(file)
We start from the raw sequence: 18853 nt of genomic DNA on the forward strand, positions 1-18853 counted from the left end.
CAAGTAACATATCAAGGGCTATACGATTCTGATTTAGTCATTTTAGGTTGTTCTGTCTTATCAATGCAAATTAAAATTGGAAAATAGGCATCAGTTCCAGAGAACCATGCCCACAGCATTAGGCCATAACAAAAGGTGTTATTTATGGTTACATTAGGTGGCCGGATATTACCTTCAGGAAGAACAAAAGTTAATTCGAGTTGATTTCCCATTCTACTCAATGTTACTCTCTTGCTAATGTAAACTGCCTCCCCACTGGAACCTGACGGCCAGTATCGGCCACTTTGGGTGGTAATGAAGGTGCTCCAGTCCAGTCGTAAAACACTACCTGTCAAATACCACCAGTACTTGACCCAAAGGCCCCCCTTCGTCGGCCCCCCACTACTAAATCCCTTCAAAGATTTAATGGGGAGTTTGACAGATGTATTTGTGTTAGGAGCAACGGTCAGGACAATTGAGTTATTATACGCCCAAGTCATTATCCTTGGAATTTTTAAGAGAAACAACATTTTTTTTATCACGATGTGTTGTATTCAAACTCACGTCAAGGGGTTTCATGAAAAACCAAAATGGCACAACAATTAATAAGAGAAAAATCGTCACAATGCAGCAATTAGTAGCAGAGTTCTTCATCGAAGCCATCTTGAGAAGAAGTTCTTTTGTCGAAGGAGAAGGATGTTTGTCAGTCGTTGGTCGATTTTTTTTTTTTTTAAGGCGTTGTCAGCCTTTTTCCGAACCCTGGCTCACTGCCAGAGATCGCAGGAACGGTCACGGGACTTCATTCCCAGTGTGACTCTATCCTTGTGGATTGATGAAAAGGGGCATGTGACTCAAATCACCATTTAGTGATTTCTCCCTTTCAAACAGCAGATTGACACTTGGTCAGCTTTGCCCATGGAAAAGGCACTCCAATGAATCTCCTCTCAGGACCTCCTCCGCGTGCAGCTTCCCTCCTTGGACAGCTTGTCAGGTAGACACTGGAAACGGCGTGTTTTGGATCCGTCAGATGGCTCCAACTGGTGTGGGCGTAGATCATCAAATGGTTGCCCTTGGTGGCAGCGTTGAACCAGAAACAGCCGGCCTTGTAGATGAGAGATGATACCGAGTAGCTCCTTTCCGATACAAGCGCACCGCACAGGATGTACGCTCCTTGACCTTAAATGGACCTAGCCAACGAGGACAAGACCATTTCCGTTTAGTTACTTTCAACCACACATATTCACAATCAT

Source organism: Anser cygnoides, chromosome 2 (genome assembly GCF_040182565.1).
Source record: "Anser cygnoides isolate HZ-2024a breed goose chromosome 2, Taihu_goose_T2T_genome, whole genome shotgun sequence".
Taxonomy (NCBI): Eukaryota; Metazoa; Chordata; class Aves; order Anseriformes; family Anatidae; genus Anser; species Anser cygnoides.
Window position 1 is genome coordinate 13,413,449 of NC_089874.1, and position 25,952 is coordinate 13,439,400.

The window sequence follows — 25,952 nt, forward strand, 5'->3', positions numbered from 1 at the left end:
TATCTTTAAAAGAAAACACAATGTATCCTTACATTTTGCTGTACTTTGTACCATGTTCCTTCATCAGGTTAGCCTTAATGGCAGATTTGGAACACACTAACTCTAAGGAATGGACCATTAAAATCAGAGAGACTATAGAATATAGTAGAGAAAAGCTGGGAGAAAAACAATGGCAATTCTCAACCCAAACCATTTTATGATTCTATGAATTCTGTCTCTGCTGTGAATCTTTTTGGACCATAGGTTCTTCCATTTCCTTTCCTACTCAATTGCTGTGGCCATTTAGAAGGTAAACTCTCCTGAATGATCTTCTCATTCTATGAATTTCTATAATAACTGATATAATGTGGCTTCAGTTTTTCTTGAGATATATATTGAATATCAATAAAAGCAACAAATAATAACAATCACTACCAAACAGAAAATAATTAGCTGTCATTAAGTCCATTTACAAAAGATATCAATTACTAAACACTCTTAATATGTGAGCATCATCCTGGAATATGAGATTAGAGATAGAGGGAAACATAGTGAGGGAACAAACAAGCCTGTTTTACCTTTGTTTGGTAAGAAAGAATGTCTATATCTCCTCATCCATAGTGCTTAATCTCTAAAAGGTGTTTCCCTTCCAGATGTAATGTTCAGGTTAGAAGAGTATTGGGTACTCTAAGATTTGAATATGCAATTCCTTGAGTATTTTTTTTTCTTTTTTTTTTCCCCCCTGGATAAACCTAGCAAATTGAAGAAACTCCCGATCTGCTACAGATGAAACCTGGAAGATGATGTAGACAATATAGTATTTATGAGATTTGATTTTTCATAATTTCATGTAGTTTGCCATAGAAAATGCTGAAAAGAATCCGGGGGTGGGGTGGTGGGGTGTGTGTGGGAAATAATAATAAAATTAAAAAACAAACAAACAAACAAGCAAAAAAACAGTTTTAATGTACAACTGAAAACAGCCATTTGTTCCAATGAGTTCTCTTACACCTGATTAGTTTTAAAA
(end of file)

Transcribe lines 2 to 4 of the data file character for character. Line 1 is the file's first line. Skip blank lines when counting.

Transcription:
CAAGTAACATATCAAGGGCTATACGATTCTGATTTAGTCATTTTAGGTTGTTCTGTCTTATCAATGCAAATTAAAATTGGAAAATAGGCATCAGTTCCAGAGAACCATGCCCACAGCATTAGGCCATAACAAAAGGTGTTATTTATGGTTACATTAGGTGGCCGGATATTACCTTCAGGAAGAACAAAAGTTAATTCGAGTTGATTTCCCATTCTACTCAATGTTACTCTCTTGCTAATGTAAACTGCCTCCCCACTGGAACCTGACGGCCAGTATCGGCCACTTTGGGTGGTAATGAAGGTGCTCCAGTCCAGTCGTAAAACACTACCTGTCAAATACCACCAGTACTTGACCCAAAGGCCCCCCTTCGTCGGCCCCCCACTACTAAATCCCTTCAAAGATTTAATGGGGAGTTTGACAGATGTATTTGTGTTAGGAGCAACGGTCAGGACAATTGAGTTATTATACGCCCAAGTCATTATCCTTGGAATTTTTAAGAGAAACAACATTTTTTTTATCACGATGTGTTGTATTCAAACTCACGTCAAGGGGTTTCATGAAAAACCAAAATGGCACAACAATTAATAAGAGAAAAATCGTCACAATGCAGCAATTAGTAGCAGAGTTCTTCATCGAAGCCATCTTGAGAAGAAGTTCTTTTGTCGAAGGAGAAGGATGTTTGTCAGTCGTTGGTCGATTTTTTTTTTTTTTAAGGCGTTGTCAGCCTTTTTCCGAACCCTGGCTCACTGCCAGAGATCGCAGGAACGGTCACGGGACTTCATTCCCAGTGTGACTCTATCCTTGTGGATTGATGAAAAGGGGCATGTGACTCAAATCACCATTTAGTGATTTCTCCCTTTCAAACAGCAGATTGACACTTGGTCAGCTTTGCCCATGGAAAAGGCACTCCAATGAATCTCCTCTCAGGACCTCCTCCGCGTGCAGCTTCCCTCCTTGGACAGCTTGTCAGGTAGACACTGGAAACGGCGTGTTTTGGATCCGTCAGATGGCTCCAACTGGTGTGGGCGTAGATCATCAAATGGTTGCCCTTGGTGGCAGCGTTGAACCAGAAACAGCCGGCCTTGTAGATGAGAGATGATACCGAGTAGCTCCTTTCCGATACAAGCGCACCGCACAGGATGTACGCTCCTTGACCTTAAATGGACCTAGCCAACGAGGACAAGACCATTTCCGTTTAGTTACTTTCAACCACACATATTCACAATCAT

Source organism: Anser cygnoides, chromosome 2 (genome assembly GCF_040182565.1).
Source record: "Anser cygnoides isolate HZ-2024a breed goose chromosome 2, Taihu_goose_T2T_genome, whole genome shotgun sequence".